Plagiarism in Engineering Programs: An Annotated Bibliography

January 13, 2021

Engineering Annotated Bib coverExcited to share this long-overdue annotated bibliography. We started working on this one a while ago and then COVID hit. We are excited to have completed this and be able to share this with you. We hope it will be particularly helpful for those studying academic integrity in STEM fields.

Eaton, S.E., Crossman, K., & Anselmo, L. (2021). Plagiarism in Engineering Programs: An Annotated Bibliography. Calgary, University of Calgary. http://hdl.handle.net/1880/112969

Purpose

This report documents research and related materials concerning plagiarism in STEM and engineering programs to inform and guide future work in the field. It provides an overview of the literature up to and including 2019 related to plagiarism in STEM and engineering programs.

Methods

Two research questions guided this literature review: 1. What scholarly, research, and professional literature explores and examines plagiarism in STEM and engineering programs? 2. What major themes emerge from scholarly and research literature about plagiarism in engineering? To this end, a methodical research of databases was undertaken, relevant research was compiled, and articles were summarized and categorized.

Results

Our review and search of the literature resulted in more than 30 sources, which we organized into 7 categories: (a) Background: AI in engineering; (b) student perceptions and attitudes; (c) faculty perceptions and attitudes; (d) cheating and collusion; (e) text-matching software and plagiarism detection; (f) international students and (g) interventions and reparations.

We found that plagiarism in STEM and engineering, as in other fields, is widespread among students and faculty, while policies and their implementation are often inconsistent. Calls for clearer guidelines and greater support for students and faculty resound as a consistent theme in the literature.

Implications

Plagiarism in STEM and engineering research has been slow to develop, but is a continuing field of growth. As more stakeholders become aware of the scope and complexities of plagiarism, many researchers are making recommendations for policy, policy implementation, and support through technology, education, and intervention programs.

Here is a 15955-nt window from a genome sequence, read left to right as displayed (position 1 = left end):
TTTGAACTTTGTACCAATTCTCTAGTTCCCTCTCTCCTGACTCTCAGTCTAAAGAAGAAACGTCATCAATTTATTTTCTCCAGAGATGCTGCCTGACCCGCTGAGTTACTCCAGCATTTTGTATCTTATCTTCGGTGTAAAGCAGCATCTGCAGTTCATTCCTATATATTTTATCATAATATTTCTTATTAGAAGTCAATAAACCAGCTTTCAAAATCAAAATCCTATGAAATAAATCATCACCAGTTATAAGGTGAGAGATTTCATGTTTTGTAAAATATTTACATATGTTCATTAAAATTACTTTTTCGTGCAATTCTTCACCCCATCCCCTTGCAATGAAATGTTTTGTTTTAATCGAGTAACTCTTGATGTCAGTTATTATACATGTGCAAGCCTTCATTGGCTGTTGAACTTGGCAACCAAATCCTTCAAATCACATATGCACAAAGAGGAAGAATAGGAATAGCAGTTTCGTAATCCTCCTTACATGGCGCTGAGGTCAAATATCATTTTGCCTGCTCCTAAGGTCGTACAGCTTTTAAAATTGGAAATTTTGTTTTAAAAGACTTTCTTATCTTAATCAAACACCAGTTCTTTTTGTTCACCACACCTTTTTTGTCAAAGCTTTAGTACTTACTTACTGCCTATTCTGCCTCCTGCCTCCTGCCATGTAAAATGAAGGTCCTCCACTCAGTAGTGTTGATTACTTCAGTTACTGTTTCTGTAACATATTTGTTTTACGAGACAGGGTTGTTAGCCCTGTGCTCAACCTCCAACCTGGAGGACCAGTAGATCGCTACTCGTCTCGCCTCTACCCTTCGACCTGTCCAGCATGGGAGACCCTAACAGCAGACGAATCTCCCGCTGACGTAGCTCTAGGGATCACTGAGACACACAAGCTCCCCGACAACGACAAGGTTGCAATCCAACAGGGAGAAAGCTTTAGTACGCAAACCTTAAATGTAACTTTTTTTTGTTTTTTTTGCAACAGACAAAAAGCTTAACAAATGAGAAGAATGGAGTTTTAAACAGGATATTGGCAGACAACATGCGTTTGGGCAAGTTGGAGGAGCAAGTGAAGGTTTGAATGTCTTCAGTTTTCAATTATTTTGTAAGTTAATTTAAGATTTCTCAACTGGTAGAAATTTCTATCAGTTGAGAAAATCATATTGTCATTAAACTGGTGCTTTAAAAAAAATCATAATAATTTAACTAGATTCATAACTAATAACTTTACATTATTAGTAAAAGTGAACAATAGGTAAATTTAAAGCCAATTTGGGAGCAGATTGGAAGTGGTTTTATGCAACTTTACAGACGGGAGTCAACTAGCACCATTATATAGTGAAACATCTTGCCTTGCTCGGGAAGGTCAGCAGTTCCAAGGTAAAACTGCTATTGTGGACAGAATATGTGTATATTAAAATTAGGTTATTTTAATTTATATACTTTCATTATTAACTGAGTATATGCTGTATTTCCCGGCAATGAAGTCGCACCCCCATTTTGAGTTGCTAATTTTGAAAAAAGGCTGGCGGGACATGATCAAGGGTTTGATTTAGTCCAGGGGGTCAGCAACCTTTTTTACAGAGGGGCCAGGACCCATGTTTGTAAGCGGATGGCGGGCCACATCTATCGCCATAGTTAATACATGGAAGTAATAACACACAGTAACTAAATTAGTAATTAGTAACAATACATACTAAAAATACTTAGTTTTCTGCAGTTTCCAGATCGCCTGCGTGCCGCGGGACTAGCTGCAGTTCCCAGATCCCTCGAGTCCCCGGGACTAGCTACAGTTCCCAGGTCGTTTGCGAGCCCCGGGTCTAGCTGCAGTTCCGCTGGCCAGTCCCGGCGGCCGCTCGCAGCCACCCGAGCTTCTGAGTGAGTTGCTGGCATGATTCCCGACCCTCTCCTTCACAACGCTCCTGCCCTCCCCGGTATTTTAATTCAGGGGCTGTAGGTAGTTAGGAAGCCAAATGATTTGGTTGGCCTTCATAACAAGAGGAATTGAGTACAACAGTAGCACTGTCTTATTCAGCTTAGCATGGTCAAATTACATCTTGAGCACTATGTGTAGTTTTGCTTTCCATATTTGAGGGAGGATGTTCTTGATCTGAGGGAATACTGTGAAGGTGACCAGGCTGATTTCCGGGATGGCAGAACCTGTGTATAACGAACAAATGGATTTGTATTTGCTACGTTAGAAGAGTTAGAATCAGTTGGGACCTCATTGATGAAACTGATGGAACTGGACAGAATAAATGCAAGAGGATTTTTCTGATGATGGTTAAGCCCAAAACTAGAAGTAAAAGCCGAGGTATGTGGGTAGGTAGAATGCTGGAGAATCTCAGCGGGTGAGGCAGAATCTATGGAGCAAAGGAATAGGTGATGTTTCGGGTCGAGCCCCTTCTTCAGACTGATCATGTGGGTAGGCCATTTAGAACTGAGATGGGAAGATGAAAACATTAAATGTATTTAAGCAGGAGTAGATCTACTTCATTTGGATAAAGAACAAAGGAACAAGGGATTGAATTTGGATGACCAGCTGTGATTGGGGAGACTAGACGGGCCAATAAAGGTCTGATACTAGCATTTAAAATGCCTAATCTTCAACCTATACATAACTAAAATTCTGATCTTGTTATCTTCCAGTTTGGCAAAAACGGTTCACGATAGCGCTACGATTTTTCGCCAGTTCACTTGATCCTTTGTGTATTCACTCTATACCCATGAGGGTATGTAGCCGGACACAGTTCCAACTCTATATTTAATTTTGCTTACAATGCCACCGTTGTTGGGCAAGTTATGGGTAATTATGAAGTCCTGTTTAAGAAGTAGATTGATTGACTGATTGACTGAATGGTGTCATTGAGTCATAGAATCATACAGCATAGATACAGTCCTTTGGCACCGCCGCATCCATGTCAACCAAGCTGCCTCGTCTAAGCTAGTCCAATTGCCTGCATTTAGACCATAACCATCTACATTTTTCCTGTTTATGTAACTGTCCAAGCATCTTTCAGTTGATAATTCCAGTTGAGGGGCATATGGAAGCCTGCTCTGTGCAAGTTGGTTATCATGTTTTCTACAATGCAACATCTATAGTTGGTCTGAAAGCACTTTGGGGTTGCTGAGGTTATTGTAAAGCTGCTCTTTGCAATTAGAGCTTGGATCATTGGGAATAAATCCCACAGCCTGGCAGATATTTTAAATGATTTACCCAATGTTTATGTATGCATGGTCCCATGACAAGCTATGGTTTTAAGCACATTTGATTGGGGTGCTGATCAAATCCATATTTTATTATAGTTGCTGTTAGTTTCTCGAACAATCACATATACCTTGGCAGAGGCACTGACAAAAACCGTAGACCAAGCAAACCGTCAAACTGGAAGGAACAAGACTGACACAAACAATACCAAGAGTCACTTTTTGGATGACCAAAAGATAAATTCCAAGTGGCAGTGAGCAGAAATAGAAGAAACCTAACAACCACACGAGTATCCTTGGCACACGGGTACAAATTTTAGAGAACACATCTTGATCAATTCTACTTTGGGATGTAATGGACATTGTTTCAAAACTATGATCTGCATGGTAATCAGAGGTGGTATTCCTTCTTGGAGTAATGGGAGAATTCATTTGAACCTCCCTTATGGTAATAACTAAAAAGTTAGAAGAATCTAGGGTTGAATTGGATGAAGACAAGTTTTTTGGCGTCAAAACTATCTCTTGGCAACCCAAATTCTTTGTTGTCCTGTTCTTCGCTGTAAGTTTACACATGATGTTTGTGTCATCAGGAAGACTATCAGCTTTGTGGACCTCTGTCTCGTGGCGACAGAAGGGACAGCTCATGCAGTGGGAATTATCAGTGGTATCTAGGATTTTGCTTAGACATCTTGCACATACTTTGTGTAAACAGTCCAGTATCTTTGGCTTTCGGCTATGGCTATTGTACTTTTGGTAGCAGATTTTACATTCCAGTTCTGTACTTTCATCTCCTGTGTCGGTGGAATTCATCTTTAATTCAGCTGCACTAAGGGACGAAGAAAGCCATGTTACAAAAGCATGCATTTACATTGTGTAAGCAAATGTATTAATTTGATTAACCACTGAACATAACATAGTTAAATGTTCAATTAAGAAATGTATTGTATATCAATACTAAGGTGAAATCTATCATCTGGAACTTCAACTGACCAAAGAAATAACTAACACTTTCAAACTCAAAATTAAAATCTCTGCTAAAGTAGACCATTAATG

Additional materials: 36 References

Keywords: Academic integrity, academic dishonesty, academic misconduct, plagiarism, cheating, engineering

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This blog has had over 2 million views thanks to readers like you. If you enjoyed this post, please “like” it or share it on social media. Thanks!

Sarah Elaine Eaton, PhD, is a faculty member in the Werklund School of Education, and the Educational Leader in Residence, Academic Integrity, University of Calgary, Canada. Opinions are my own and do not represent those of the University of Calgary.


Formal, Non-formal and Informal Learning in the Sciences

August 18, 2010

A few months ago I shared a research report called Formal, non-formal and informal learning: The case of literacy and language learning in Canada. Following that report, I began working with a geophysicist, Heather L. Ainsworth, who also had interest in learning contexts. We collaborated and together we researched, wrote and published a companion report that took the same concepts of formal, non-formal and informal learning and applied them to science and engineering. The result was this companion report, which we co-authored.

View this document on Scribd

Formal, Non-formal and Informal Learning in the Sciences (July, 2010)

ISBN: 978-0-9733594-5-9

Formal abstract: This research report investigates the links between formal, non-formal and informal learning and the differences between them. In particular, the report aims to link these notions of learning to the field of sciences and engineering in Canada and the United States, including professional development of adults working in these fields. It offers practical, concrete examples as well as a conceptual framework for understanding formal, non-formal and informal learning. It offers examples of how all three types of learning are valued in the fields of science and engineering in both educational and professional contexts. It also discusses science literacy, what it is and how popular media is elevating science literacy in general. This is a companion report to “Formal, Non-formal and Informal Learning: The Case of Language Learning and Literacy in Canada” (February, 2010).

Full-text copies of this report may be downloaded from:

National Library of Canada Online Archives (Note: This link works in Explorer and Firefox.)

Related posts:

Formal, Non-formal and Informal Learning (Infographic) https://wp.me/pNAh3-266

Formal, non-formal and informal learning: The case of literacy and language learning in Canada

Formal, non-formal and informal education: What Are the Differences?

Formal, Non-formal and Informal Learning: A podcast

Breathtaking Impact of Volunteers’ Contribution to Non-formal and Informal Literacy Education in Alberta

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Update – January 2018 – This blog has had over 1.8 million views thanks to readers like you. If you enjoyed this post, please “like” it or share it on social media. Thanks!

Sarah Elaine Eaton is a faculty member in the Werklund School of Education, University of Calgary, Canada.


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